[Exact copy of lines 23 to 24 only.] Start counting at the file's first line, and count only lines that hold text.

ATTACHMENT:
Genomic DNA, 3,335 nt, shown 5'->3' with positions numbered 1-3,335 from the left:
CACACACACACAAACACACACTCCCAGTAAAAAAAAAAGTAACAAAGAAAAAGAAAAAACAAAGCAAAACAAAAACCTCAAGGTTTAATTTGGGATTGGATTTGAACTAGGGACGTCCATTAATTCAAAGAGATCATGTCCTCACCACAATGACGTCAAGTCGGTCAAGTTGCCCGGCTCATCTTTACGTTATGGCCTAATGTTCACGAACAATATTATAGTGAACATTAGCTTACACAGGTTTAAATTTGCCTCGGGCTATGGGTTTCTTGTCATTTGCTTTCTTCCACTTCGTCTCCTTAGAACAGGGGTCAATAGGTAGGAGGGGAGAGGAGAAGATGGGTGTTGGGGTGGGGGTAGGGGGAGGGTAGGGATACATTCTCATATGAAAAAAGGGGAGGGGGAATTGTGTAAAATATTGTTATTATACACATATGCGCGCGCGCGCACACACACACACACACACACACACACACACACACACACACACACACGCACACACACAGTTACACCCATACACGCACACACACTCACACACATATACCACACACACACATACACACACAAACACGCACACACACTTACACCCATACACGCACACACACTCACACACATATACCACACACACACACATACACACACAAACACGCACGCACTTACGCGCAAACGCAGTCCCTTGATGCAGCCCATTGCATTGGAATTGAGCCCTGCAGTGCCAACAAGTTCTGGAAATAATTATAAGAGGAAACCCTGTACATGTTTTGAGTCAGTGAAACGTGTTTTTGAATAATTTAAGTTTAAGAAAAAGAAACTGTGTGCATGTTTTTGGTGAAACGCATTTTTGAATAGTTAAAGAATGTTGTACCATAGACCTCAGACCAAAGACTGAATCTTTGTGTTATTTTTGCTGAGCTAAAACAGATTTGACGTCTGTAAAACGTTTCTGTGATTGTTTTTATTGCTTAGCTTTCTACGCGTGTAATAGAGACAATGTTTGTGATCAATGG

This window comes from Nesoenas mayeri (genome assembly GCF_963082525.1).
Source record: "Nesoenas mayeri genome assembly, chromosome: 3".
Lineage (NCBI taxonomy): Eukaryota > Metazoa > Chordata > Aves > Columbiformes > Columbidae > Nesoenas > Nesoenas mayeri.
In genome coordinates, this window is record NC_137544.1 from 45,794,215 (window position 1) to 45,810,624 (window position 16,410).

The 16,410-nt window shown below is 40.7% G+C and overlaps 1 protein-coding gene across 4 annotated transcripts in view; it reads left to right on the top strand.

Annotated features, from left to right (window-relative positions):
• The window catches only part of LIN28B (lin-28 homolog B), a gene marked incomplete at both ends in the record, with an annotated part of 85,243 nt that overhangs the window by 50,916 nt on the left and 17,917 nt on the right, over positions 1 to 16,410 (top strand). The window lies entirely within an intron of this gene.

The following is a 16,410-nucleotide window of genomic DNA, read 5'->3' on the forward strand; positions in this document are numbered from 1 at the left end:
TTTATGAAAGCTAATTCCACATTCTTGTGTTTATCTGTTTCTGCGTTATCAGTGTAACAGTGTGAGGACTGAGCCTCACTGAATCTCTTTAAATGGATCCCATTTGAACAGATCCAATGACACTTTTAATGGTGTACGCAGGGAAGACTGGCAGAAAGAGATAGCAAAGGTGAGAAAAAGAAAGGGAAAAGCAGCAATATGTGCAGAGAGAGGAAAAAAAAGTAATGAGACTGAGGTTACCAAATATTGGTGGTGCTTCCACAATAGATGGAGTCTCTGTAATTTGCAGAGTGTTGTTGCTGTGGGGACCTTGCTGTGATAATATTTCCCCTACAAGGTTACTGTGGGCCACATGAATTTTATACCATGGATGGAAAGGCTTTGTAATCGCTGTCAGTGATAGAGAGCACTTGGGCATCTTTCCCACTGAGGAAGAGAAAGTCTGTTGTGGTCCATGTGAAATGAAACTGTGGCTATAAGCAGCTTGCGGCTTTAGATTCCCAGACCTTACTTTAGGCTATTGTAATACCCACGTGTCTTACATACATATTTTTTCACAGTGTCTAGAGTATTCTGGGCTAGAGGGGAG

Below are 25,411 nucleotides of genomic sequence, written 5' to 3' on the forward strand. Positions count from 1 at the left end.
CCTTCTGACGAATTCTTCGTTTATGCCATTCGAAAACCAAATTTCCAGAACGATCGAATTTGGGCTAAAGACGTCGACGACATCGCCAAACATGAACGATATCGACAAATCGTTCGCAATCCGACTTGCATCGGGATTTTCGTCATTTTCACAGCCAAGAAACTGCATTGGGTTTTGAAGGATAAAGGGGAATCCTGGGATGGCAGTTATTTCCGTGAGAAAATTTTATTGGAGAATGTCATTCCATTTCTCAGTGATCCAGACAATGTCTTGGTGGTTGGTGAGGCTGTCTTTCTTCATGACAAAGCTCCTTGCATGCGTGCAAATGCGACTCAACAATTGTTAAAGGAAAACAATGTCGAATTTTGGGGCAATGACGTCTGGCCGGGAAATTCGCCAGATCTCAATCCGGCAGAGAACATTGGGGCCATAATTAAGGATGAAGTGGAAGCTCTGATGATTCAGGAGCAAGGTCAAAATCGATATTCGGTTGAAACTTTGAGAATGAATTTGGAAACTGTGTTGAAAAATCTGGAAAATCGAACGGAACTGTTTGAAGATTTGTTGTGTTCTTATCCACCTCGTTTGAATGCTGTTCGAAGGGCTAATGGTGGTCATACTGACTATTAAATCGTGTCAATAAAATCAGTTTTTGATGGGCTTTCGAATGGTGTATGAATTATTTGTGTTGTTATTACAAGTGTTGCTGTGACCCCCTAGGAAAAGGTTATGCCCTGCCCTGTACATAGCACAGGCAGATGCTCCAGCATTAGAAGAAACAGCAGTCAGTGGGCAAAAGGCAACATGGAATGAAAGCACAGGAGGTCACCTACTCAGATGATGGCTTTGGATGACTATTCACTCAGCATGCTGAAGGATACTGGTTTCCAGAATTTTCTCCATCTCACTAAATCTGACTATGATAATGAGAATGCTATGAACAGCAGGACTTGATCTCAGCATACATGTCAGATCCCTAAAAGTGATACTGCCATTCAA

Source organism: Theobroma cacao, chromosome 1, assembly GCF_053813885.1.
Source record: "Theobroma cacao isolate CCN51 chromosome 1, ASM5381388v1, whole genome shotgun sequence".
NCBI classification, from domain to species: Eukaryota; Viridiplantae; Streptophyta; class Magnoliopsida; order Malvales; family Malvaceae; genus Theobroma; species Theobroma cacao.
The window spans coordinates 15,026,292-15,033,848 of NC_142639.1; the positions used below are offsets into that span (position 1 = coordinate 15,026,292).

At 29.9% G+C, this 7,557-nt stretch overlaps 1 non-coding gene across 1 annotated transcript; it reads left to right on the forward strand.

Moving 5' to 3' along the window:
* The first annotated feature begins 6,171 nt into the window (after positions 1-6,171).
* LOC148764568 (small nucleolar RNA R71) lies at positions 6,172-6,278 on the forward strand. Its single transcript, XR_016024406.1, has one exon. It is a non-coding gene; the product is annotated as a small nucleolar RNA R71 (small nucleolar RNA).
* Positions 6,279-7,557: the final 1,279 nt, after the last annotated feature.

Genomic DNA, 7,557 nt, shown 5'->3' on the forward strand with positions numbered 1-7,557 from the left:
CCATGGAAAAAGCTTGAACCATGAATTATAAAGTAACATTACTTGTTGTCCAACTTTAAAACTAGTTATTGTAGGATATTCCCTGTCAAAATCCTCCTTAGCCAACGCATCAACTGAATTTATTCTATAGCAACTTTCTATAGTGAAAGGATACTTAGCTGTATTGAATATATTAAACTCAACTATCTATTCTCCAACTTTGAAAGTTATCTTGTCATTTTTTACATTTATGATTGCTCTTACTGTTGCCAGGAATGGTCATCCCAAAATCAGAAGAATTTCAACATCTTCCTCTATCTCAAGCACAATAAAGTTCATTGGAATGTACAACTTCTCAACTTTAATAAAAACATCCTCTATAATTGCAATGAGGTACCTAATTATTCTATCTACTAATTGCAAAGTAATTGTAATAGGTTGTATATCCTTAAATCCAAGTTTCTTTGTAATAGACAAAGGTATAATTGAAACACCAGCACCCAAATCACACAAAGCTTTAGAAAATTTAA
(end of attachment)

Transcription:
Genomic DNA, 7,557 nt, shown 5'->3' on the forward strand with positions numbered 1-7,557 from the left:
CCATGGAAAAAGCTTGAACCATGAATTATAAAGTAACATTACTTGTTGTCCAACTTTAAAACTAGTTATTGTAGGATATTCCCTGTCAAAATCCTCCTTAGCCAACGCATCAACTGAATTTATTCTATAGCAACTTTCTATAGTGAAAGGATACTTAGCTGTATTGAATATATTAAACTCAACTATCTATTCTCCAACTTTGAAAGTTATCTTGTCATTTTTTACATTTATGATTGCTCTTACTGTTGCCAGGAATGGTCATCCCAAAATCAGAAGAATTTCAACATCTTCCTCTATCTCAAGCACAATAAAGTTCATTGGAATGTACAACTTCTCAACTTTAATAAAAACATCCTCTATAATTGCAATGAGGTACCTAATTATTCTATCTACTAATTGCAAAGTAATTGTAATAGGTTGTATATCCTTAAATCCAAGTTTCTTTGTAATAGACAAAGGTATAATTGAAACACCAGCACCCAAATCACACAAAGCTTTAGAAAATTTAA